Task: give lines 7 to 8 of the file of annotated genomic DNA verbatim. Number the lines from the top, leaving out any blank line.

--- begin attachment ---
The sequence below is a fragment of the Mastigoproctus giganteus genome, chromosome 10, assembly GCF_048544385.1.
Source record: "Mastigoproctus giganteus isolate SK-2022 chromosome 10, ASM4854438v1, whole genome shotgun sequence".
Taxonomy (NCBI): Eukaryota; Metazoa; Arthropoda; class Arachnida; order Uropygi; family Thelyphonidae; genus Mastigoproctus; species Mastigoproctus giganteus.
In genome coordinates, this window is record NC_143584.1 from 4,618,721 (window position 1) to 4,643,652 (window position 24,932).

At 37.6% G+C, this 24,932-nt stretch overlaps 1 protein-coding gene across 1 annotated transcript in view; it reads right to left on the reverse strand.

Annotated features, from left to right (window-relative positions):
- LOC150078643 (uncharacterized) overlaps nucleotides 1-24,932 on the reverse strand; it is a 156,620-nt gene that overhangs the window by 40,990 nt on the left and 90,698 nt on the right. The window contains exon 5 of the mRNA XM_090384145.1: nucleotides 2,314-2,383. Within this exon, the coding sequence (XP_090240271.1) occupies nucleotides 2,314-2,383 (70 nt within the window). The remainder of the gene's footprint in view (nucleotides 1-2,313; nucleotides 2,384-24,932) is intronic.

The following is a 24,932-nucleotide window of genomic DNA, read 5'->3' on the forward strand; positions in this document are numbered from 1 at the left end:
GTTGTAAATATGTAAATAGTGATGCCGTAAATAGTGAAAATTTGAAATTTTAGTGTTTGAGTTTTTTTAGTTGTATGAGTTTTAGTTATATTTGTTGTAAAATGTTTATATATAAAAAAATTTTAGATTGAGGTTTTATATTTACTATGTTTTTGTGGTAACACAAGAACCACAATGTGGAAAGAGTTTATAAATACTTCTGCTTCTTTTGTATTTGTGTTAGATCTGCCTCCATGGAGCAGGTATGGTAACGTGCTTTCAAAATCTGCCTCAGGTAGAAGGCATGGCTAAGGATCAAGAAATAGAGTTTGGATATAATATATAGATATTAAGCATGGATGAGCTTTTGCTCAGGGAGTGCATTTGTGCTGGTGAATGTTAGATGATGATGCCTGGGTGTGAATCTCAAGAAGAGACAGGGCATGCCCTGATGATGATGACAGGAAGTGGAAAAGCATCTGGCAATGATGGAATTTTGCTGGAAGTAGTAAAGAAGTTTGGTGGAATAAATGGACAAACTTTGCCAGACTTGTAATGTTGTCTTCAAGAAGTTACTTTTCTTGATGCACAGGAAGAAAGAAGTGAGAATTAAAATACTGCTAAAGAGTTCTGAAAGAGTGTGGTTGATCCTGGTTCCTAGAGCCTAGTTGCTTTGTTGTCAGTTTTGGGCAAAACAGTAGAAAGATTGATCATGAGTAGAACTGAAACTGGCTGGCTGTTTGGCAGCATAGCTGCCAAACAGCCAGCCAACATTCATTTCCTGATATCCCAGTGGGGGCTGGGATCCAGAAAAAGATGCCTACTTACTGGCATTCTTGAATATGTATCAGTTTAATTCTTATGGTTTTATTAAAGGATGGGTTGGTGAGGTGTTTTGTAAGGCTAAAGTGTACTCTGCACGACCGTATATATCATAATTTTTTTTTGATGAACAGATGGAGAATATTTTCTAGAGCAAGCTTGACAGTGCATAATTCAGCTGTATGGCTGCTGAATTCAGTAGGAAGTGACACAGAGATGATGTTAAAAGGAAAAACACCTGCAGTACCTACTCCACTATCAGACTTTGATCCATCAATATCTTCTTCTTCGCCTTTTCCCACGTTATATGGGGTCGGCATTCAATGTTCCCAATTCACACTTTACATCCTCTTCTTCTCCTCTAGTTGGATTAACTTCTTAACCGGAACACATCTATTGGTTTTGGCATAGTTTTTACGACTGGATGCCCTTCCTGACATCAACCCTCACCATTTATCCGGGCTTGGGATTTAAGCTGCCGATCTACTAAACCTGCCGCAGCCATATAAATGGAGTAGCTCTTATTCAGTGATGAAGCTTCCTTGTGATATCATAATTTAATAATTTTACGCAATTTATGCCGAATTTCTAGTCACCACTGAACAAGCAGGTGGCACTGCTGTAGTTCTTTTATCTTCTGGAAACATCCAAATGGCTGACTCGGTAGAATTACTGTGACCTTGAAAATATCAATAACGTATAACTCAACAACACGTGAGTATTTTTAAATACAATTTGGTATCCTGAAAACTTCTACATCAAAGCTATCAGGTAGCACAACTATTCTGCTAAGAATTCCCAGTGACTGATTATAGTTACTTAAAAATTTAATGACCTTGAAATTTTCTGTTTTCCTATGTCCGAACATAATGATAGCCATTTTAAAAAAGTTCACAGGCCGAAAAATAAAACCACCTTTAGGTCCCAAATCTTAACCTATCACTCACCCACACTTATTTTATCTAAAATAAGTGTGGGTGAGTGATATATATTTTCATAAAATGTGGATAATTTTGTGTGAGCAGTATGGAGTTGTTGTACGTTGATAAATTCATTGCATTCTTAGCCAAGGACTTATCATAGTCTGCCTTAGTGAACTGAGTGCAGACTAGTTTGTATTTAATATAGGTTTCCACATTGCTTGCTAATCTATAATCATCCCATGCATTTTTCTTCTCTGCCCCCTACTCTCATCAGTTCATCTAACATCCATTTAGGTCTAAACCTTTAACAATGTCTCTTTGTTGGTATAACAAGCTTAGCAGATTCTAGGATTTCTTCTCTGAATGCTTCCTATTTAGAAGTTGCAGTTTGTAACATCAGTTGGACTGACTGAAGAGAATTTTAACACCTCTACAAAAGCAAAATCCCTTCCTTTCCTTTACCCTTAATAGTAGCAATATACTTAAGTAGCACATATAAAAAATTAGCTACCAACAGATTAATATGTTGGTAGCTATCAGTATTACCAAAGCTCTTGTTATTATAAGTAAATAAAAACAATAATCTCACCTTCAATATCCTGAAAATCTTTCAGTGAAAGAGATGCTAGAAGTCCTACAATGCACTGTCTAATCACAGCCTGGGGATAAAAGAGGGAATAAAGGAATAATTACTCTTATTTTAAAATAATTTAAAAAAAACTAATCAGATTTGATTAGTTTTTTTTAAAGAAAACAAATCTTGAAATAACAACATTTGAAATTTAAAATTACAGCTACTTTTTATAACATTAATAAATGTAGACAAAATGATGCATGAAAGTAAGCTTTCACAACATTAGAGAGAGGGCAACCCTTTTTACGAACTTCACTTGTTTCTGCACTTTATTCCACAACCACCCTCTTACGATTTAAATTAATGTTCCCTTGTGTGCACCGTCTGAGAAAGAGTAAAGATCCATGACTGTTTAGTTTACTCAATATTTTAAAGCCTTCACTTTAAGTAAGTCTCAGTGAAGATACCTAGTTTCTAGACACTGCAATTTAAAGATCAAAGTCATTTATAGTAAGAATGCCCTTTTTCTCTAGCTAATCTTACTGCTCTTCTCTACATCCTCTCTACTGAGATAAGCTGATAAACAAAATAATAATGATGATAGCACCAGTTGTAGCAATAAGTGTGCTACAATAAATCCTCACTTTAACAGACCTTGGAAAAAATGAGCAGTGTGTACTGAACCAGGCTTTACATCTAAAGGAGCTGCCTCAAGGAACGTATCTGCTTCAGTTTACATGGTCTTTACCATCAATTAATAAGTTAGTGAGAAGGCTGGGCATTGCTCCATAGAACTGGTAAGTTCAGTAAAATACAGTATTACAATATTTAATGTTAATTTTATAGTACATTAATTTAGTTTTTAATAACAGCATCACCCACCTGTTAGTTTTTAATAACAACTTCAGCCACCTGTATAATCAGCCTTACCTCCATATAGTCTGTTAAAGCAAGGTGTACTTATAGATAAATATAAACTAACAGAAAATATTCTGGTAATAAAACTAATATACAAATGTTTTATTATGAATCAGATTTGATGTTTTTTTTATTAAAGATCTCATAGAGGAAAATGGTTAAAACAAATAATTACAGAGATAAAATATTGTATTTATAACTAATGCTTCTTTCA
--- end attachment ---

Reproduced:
- LOC150078643 (uncharacterized) overlaps nucleotides 1-24,932 on the reverse strand; it is a 156,620-nt gene that overhangs the window by 40,990 nt on the left and 90,698 nt on the right. The window contains exon 5 of the mRNA XM_090384145.1: nucleotides 2,314-2,383. Within this exon, the coding sequence (XP_090240271.1) occupies nucleotides 2,314-2,383 (70 nt within the window). The remainder of the gene's footprint in view (nucleotides 1-2,313; nucleotides 2,384-24,932) is intronic.

The following is a 24,932-nucleotide window of genomic DNA, read 5'->3' on the forward strand; positions in this document are numbered from 1 at the left end: